Like Thumbelina, the heroine of native son Hans Christian Andersen’s fairy tale, Denmark has a tremendous personality crammed into a tiny body. Located between Sweden and Germany, the country is the geographic and cultural bridge between Scandinavia and continental Europe, made up of the Jutland peninsula and the islands of Zealand, Funen, Lolland, Falster, and Bornholm, as well as some 400 smaller islands, some of which are not inhabited. With its Viking past behind it, Denmark now has one of the most comprehensive social welfare structures in the world, and liberal immigration policies have diversified the erstwhile homogeneous population. Today, Denmark has a progressive youth culture that beckons travelers to the hip pub scene in Copenhagen. Contrary to the suggestion of a certain English playwright, very little seems to be rotten in the state of Denmark.


The Danes evolved from nomadic hunters to farmers during the Stone Age, then took to the seas as Vikings, sacking the English coast and ruling the North Sea Denmark, then called Jutland, was expanded and Christianized in the 10th century by King Harald the Bluetooth. Under the rule of Harald’s descendents, Denmark’s empire grew, finally comprising all of modem Norway, Iceland, and Sweden. Various disputes plagued the Danish throne, and in 1282 regal power was ultimately made accountable to the Danehof, a council composed of high nobles and church leaders. In the 16th century, the Protestant Reformation swept through Denmark, and Lutheranism was established as the state denomination. Over several centuries, the Thirty Years War (1618-1648), the Napoleonic Wars (1799-1815), and the War of 1864, as well as a series of squabbles with Sweden, resulted in severe financial and territorial losses, and the ultimate establishment of a neutral policy. Denmark’s neutrality during WWI proved fiscally beneficial, allowing the country to profit by trading with the warring nations. World War II saw the country occupied by Nazis, but Denmark refused to comply with pressure to persecute its Jewish citizens. After WWII, Denmark took its place on the international stage, becoming a founding member of NATO (1949) and joining the European Union (1972).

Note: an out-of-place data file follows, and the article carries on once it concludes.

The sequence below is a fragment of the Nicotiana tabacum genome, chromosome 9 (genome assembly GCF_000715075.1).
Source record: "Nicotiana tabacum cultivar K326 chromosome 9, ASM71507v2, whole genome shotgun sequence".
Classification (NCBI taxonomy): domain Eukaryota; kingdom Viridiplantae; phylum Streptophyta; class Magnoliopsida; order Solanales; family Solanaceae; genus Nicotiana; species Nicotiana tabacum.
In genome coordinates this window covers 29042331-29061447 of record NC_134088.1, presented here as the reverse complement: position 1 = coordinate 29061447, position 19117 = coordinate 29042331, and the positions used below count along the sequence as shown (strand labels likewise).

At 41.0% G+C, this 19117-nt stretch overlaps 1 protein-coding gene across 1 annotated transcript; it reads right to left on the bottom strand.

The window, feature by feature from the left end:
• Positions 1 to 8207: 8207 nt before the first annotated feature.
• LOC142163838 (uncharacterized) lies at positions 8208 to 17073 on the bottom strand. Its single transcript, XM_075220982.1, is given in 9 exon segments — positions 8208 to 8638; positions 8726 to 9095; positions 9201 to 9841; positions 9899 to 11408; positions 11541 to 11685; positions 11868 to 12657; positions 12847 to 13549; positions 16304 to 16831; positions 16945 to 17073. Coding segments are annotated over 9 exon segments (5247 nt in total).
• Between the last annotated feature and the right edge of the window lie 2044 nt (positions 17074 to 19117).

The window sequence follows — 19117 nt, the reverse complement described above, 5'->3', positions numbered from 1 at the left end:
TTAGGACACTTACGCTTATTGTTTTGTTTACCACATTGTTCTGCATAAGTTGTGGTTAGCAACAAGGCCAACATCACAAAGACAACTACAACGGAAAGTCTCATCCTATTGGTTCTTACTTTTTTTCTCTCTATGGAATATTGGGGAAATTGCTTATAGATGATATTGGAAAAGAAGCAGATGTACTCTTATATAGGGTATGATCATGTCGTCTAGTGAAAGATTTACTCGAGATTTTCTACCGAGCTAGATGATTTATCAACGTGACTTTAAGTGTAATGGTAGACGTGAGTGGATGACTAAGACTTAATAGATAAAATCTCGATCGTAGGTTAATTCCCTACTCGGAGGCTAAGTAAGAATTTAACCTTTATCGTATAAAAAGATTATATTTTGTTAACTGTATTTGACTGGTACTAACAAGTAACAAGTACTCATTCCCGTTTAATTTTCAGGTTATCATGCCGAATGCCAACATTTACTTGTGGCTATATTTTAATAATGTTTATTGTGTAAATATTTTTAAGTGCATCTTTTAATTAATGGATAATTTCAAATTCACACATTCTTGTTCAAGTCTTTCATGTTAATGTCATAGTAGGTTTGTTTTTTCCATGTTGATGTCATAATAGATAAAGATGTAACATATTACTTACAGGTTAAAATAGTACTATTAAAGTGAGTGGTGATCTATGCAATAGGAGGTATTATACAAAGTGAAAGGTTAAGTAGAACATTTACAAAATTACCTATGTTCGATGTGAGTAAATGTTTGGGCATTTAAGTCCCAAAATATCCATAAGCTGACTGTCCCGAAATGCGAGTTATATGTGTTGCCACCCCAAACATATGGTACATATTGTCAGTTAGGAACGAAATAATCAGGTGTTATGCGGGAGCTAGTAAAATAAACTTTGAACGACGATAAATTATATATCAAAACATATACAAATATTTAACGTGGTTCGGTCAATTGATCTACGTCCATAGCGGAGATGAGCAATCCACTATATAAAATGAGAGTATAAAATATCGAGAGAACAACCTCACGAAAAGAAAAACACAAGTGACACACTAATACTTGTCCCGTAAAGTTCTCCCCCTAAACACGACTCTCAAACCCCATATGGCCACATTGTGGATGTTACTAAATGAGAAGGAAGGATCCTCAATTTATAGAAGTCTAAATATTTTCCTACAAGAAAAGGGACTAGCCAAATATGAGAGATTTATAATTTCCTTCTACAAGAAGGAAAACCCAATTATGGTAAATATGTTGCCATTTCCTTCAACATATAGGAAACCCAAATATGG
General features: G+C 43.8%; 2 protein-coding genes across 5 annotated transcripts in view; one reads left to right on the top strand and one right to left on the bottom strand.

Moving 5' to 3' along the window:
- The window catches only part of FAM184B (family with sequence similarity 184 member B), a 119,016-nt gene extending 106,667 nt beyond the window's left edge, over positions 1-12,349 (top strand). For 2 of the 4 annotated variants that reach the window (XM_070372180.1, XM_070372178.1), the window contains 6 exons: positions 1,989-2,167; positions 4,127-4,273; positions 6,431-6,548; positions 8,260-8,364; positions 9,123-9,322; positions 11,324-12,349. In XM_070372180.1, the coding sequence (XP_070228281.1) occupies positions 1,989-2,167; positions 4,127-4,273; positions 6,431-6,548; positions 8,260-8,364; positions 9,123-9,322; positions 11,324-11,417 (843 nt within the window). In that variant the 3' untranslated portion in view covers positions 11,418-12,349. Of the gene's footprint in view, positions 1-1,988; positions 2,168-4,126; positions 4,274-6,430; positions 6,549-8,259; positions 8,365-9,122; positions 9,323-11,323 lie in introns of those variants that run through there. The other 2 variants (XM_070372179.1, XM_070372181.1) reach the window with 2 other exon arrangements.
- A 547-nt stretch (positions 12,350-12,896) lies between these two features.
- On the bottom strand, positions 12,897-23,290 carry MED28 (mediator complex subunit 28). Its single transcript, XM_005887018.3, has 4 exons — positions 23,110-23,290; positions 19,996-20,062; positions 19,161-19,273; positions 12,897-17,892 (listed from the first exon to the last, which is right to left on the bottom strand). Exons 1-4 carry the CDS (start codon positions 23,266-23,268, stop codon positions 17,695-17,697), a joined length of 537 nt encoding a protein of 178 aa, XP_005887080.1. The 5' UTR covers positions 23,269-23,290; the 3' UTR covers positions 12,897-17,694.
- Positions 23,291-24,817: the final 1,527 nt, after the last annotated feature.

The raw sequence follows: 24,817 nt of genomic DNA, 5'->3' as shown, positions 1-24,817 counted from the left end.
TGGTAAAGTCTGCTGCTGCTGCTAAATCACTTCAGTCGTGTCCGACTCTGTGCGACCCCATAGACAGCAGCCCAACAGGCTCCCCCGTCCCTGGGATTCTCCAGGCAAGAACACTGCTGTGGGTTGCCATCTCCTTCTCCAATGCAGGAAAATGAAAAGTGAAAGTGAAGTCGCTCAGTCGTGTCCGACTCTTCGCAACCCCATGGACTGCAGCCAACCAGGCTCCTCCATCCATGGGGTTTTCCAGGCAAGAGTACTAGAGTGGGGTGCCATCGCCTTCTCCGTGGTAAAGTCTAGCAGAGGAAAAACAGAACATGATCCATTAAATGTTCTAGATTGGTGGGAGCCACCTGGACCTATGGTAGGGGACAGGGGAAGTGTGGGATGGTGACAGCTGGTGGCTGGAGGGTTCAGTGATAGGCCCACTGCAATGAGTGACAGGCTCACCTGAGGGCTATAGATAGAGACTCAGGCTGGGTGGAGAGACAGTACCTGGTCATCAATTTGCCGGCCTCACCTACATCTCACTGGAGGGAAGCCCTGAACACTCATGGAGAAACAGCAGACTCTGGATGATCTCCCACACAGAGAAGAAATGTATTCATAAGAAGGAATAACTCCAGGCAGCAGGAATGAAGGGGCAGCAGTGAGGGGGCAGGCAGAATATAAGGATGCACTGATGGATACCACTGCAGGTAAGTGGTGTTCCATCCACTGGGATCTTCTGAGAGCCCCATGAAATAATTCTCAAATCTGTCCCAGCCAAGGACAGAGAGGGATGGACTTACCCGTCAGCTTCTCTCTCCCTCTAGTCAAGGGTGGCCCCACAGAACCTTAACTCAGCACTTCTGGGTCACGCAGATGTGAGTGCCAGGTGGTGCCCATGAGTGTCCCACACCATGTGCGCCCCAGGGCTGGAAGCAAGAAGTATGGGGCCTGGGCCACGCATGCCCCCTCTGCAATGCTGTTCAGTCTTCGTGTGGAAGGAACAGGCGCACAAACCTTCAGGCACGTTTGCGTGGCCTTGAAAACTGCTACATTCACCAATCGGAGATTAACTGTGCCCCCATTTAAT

Denmark maintains an independent and nationalistic identity. Support for the European Union has been tepid; the country has rejected common defense and the euro, among other EU implementations. Periodic economic setbacks have cultivated support for conservative groups, pitting liberal tradition against a high budget deficit. In 2002, Denmark tempered its long-lauded social welfare system, passing a controversial anti-immigration bill that limits spouses’ rights of entry and eliminates welfare benefits for recent immigrants. Denmark’s unicameral legislature, the Folketing, is led by Prime Minister Anders Fogh Rasmussen, while the monarch, Queen Margrethe II, remains the nominal head of state.


Denmark’s small size belies its cultural influence. The fairy tales of Hans Christian Andersen from the Little Mermaid to the Ugly Duckling have delighted children throughout the world for generations. Philosopher and theologian Soren Kierkegaard developed the leap of faith, the idea that religious belief is beyond the bounds of human reason. Karen Blixen gained fame under the name Isak Dinesen, detailing her life experiences in the book Out of Africa (1937). Denmark’s most


Official Name: Kingdom of Denmark. Land Area: 42,394 sq. km.

Carl Nielsen, composed six symphonies with unusual tonal progressions that won him international recognition (274). Director Carl Dreyer explored complex religious themes in his films; the most well-known is The Passion of Joan of Arc (1928).


Denmark is best visited May to September, when days are sunny and temperatures average 10-16°C (50-61°F). Winter temperatures average 0°C (32°F). Although temperate for its northern location, Denmark is often windy, and nights can be chilly, even in summer; pack a sweater.

DENMARK Photo Gallery

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